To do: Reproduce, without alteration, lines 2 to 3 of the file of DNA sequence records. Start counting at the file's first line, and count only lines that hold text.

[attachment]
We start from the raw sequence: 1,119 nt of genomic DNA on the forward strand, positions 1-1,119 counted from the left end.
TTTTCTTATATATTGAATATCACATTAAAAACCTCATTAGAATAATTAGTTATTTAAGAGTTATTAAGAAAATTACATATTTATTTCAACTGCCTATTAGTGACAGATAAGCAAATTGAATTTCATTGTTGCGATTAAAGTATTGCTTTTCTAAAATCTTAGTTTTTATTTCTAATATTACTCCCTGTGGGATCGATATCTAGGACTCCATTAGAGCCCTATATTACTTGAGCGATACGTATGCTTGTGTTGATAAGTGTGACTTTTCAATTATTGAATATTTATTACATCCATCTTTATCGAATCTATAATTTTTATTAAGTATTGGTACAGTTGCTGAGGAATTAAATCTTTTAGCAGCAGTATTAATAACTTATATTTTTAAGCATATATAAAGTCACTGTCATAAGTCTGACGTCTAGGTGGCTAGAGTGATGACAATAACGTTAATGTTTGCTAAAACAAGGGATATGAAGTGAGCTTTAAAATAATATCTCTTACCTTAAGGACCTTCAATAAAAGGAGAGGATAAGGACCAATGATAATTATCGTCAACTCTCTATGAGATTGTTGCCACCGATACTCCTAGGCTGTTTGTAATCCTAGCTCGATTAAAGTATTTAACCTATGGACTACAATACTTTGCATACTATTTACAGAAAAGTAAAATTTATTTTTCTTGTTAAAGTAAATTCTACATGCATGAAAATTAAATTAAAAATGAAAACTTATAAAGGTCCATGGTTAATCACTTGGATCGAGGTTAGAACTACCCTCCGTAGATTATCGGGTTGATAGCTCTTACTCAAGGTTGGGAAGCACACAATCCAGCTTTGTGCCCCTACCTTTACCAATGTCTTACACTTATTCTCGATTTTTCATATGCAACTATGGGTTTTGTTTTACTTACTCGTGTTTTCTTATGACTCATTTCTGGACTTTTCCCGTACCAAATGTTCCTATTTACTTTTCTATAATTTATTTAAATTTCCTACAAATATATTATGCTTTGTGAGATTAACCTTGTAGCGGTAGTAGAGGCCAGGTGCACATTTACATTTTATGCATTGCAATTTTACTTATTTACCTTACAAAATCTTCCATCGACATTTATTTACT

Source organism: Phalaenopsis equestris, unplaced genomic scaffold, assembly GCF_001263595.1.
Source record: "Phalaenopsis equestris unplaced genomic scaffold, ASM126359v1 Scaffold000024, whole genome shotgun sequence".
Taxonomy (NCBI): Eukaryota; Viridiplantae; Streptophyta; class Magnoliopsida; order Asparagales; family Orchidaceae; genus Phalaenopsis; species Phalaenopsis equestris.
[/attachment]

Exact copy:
TTTTCTTATATATTGAATATCACATTAAAAACCTCATTAGAATAATTAGTTATTTAAGAGTTATTAAGAAAATTACATATTTATTTCAACTGCCTATTAGTGACAGATAAGCAAATTGAATTTCATTGTTGCGATTAAAGTATTGCTTTTCTAAAATCTTAGTTTTTATTTCTAATATTACTCCCTGTGGGATCGATATCTAGGACTCCATTAGAGCCCTATATTACTTGAGCGATACGTATGCTTGTGTTGATAAGTGTGACTTTTCAATTATTGAATATTTATTACATCCATCTTTATCGAATCTATAATTTTTATTAAGTATTGGTACAGTTGCTGAGGAATTAAATCTTTTAGCAGCAGTATTAATAACTTATATTTTTAAGCATATATAAAGTCACTGTCATAAGTCTGACGTCTAGGTGGCTAGAGTGATGACAATAACGTTAATGTTTGCTAAAACAAGGGATATGAAGTGAGCTTTAAAATAATATCTCTTACCTTAAGGACCTTCAATAAAAGGAGAGGATAAGGACCAATGATAATTATCGTCAACTCTCTATGAGATTGTTGCCACCGATACTCCTAGGCTGTTTGTAATCCTAGCTCGATTAAAGTATTTAACCTATGGACTACAATACTTTGCATACTATTTACAGAAAAGTAAAATTTATTTTTCTTGTTAAAGTAAATTCTACATGCATGAAAATTAAATTAAAAATGAAAACTTATAAAGGTCCATGGTTAATCACTTGGATCGAGGTTAGAACTACCCTCCGTAGATTATCGGGTTGATAGCTCTTACTCAAGGTTGGGAAGCACACAATCCAGCTTTGTGCCCCTACCTTTACCAATGTCTTACACTTATTCTCGATTTTTCATATGCAACTATGGGTTTTGTTTTACTTACTCGTGTTTTCTTATGACTCATTTCTGGACTTTTCCCGTACCAAATGTTCCTATTTACTTTTCTATAATTTATTTAAATTTCCTACAAATATATTATGCTTTGTGAGATTAACCTTGTAGCGGTAGTAGAGGCCAGGTGCACATTTACATTTTATGCATTGCAATTTTACTTATTTACCTTACAAAATCTTCCATCGACATTTATTTACT

Source organism: Phalaenopsis equestris, unplaced genomic scaffold, assembly GCF_001263595.1.